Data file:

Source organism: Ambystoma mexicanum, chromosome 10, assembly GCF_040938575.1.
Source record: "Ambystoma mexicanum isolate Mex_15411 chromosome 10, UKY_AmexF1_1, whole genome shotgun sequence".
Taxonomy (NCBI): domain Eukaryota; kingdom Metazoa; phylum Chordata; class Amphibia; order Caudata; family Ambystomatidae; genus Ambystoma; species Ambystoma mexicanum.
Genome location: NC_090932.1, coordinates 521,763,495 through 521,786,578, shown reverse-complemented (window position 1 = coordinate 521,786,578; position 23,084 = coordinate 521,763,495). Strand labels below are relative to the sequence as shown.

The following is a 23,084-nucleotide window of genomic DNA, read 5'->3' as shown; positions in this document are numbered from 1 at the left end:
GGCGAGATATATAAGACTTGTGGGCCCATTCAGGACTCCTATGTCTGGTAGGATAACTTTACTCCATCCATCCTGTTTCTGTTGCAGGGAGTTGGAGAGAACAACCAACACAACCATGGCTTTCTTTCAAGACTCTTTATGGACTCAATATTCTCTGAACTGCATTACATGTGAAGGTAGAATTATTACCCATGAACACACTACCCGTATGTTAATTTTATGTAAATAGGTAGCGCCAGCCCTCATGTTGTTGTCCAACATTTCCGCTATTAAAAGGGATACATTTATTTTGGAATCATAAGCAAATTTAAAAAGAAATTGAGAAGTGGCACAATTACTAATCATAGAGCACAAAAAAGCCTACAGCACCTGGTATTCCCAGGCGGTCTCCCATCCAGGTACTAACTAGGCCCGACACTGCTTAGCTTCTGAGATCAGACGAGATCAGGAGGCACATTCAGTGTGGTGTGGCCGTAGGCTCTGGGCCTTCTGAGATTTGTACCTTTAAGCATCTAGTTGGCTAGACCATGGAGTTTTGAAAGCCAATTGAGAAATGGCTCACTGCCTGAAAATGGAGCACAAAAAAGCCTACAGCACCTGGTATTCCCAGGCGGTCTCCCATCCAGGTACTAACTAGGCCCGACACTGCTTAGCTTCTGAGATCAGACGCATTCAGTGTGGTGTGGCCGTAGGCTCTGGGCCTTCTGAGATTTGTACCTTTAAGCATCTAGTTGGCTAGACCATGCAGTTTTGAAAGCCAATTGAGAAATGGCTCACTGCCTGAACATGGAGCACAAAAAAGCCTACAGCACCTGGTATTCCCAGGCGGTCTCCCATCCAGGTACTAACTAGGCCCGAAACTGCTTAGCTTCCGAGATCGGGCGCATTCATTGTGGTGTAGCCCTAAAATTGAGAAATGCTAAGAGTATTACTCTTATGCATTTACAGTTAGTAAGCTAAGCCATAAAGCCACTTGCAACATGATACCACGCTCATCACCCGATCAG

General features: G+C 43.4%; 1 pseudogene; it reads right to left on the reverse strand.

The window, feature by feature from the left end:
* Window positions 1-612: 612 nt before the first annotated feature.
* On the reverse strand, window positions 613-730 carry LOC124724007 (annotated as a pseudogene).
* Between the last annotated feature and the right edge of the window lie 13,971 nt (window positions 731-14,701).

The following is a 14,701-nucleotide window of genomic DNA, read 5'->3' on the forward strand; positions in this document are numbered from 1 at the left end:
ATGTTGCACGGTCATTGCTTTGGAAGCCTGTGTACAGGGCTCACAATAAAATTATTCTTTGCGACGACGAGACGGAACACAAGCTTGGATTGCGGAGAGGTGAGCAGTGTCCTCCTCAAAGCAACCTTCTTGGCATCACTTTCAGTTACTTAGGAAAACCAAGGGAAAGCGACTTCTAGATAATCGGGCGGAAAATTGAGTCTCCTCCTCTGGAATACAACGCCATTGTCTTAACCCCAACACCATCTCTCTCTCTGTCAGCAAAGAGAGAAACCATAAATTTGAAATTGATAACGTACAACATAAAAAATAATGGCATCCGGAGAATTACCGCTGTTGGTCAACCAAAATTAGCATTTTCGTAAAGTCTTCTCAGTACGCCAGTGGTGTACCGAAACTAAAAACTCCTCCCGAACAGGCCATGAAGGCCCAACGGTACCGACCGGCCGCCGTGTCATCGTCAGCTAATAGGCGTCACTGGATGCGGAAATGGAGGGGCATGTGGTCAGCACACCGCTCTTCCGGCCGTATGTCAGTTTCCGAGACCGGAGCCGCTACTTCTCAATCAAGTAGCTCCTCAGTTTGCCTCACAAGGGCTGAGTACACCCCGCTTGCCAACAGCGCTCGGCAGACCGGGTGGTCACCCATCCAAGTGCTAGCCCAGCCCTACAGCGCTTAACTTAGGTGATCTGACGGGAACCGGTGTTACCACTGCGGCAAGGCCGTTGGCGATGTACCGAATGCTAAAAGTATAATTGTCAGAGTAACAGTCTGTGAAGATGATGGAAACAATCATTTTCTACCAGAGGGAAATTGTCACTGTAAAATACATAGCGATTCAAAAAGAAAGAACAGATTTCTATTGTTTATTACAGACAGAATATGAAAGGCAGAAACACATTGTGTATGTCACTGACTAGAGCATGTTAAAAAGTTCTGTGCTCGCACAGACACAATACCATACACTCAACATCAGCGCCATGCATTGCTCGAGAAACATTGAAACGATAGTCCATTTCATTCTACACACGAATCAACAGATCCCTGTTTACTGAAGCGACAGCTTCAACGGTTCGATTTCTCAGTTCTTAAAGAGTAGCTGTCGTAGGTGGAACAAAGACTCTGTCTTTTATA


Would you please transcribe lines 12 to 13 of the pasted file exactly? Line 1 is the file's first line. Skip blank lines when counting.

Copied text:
The following is a 14,701-nucleotide window of genomic DNA, read 5'->3' on the forward strand; positions in this document are numbered from 1 at the left end:
ATGTTGCACGGTCATTGCTTTGGAAGCCTGTGTACAGGGCTCACAATAAAATTATTCTTTGCGACGACGAGACGGAACACAAGCTTGGATTGCGGAGAGGTGAGCAGTGTCCTCCTCAAAGCAACCTTCTTGGCATCACTTTCAGTTACTTAGGAAAACCAAGGGAAAGCGACTTCTAGATAATCGGGCGGAAAATTGAGTCTCCTCCTCTGGAATACAACGCCATTGTCTTAACCCCAACACCATCTCTCTCTCTGTCAGCAAAGAGAGAAACCATAAATTTGAAATTGATAACGTACAACATAAAAAATAATGGCATCCGGAGAATTACCGCTGTTGGTCAACCAAAATTAGCATTTTCGTAAAGTCTTCTCAGTACGCCAGTGGTGTACCGAAACTAAAAACTCCTCCCGAACAGGCCATGAAGGCCCAACGGTACCGACCGGCCGCCGTGTCATCGTCAGCTAATAGGCGTCACTGGATGCGGAAATGGAGGGGCATGTGGTCAGCACACCGCTCTTCCGGCCGTATGTCAGTTTCCGAGACCGGAGCCGCTACTTCTCAATCAAGTAGCTCCTCAGTTTGCCTCACAAGGGCTGAGTACACCCCGCTTGCCAACAGCGCTCGGCAGACCGGGTGGTCACCCATCCAAGTGCTAGCCCAGCCCTACAGCGCTTAACTTAGGTGATCTGACGGGAACCGGTGTTACCACTGCGGCAAGGCCGTTGGCGATGTACCGAATGCTAAAAGTATAATTGTCAGAGTAACAGTCTGTGAAGATGATGGAAACAATCATTTTCTACCAGAGGGAAATTGTCACTGTAAAATACATAGCGATTCAAAAAGAAAGAACAGATTTCTATTGTTTATTACAGACAGAATATGAAAGGCAGAAACACATTGTGTATGTCACTGACTAGAGCATGTTAAAAAGTTCTGTGCTCGCACAGACACAATACCATACACTCAACATCAGCGCCATGCATTGCTCGAGAAACATTGAAACGATAGTCCATTTCATTCTACACACGAATCAACAGATCCCTGTTTACTGAAGCGACAGCTTCAACGGTTCGATTTCTCAGTTCTTAAAGAGTAGCTGTCGTAGGTGGAACAAAGACTCTGTCTTTTATA